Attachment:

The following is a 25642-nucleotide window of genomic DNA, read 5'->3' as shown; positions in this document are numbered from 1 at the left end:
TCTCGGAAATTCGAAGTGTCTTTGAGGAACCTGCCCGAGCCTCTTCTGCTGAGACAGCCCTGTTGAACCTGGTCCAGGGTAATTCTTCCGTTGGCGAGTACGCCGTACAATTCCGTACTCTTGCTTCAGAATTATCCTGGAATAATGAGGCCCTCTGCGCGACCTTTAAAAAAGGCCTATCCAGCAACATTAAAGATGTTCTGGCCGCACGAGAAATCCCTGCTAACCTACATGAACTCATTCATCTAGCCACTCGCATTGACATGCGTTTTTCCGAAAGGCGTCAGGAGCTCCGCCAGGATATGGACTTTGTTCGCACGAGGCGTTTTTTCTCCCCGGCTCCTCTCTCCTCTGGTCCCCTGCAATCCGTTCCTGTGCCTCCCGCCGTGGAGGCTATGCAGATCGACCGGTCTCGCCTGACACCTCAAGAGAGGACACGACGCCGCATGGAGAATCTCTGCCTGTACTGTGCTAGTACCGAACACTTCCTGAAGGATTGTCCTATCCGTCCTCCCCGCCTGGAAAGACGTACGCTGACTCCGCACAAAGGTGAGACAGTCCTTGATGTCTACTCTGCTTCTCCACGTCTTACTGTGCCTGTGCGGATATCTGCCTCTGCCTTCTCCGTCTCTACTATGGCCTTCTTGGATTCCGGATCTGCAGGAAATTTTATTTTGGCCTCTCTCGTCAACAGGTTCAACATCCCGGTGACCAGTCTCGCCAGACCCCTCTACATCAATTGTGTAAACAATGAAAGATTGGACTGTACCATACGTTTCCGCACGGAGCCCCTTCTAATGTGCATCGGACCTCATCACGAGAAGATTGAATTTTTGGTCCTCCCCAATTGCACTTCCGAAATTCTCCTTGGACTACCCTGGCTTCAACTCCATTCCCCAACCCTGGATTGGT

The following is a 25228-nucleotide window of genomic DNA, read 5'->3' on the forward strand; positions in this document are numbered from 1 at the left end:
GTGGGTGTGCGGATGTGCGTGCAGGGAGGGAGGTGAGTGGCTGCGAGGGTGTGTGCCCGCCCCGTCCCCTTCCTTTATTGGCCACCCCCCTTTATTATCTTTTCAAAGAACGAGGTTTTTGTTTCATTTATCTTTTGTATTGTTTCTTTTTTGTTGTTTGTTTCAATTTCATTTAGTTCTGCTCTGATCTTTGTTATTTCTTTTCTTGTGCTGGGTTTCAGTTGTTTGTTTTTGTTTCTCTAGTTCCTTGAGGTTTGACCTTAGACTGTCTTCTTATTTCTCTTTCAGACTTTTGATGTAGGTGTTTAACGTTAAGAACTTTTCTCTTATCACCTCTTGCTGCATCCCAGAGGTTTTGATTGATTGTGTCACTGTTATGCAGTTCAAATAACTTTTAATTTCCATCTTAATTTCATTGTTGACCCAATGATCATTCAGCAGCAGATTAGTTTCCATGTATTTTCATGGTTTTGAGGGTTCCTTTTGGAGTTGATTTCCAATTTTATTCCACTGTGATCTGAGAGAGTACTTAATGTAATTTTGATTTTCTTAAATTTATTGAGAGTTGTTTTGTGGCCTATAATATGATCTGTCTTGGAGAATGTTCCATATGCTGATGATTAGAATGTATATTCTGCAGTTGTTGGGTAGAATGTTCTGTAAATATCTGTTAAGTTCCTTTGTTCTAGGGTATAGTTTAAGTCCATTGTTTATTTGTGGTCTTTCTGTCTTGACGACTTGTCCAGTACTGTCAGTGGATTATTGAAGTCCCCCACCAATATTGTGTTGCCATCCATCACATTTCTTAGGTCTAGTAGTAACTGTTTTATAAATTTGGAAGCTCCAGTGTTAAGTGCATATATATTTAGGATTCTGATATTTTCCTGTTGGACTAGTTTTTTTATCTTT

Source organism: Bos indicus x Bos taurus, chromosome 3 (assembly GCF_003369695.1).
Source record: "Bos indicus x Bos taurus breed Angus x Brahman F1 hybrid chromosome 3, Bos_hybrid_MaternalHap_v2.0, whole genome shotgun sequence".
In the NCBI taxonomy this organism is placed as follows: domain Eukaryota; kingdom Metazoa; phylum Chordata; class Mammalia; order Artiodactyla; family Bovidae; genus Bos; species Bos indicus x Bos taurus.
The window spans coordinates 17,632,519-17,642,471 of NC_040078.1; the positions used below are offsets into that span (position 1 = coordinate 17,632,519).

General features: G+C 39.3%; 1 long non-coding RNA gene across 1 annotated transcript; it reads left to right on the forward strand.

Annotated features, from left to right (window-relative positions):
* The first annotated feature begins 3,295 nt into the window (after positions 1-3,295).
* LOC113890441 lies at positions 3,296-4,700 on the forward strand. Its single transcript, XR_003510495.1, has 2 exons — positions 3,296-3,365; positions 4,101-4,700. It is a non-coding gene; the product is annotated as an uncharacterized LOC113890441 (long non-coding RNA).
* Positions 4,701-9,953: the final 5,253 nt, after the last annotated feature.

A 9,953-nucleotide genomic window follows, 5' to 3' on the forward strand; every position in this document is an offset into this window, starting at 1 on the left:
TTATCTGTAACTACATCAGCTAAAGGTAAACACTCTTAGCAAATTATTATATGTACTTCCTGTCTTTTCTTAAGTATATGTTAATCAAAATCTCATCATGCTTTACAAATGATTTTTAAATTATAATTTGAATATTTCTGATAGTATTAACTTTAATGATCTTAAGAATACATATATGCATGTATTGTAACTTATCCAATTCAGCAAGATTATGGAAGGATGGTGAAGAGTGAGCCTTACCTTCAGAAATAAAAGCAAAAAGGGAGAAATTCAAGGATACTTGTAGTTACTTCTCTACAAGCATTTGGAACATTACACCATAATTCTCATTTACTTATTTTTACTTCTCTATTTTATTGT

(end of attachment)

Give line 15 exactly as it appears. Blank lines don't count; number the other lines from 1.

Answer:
TTATCTGTAACTACATCAGCTAAAGGTAAACACTCTTAGCAAATTATTATATGTACTTCCTGTCTTTTCTTAAGTATATGTTAATCAAAATCTCATCATGCTTTACAAATGATTTTTAAATTATAATTTGAATATTTCTGATAGTATTAACTTTAATGATCTTAAGAATACATATATGCATGTATTGTAACTTATCCAATTCAGCAAGATTATGGAAGGATGGTGAAGAGTGAGCCTTACCTTCAGAAATAAAAGCAAAAAGGGAGAAATTCAAGGATACTTGTAGTTACTTCTCTACAAGCATTTGGAACATTACACCATAATTCTCATTTACTTATTTTTACTTCTCTATTTTATTGT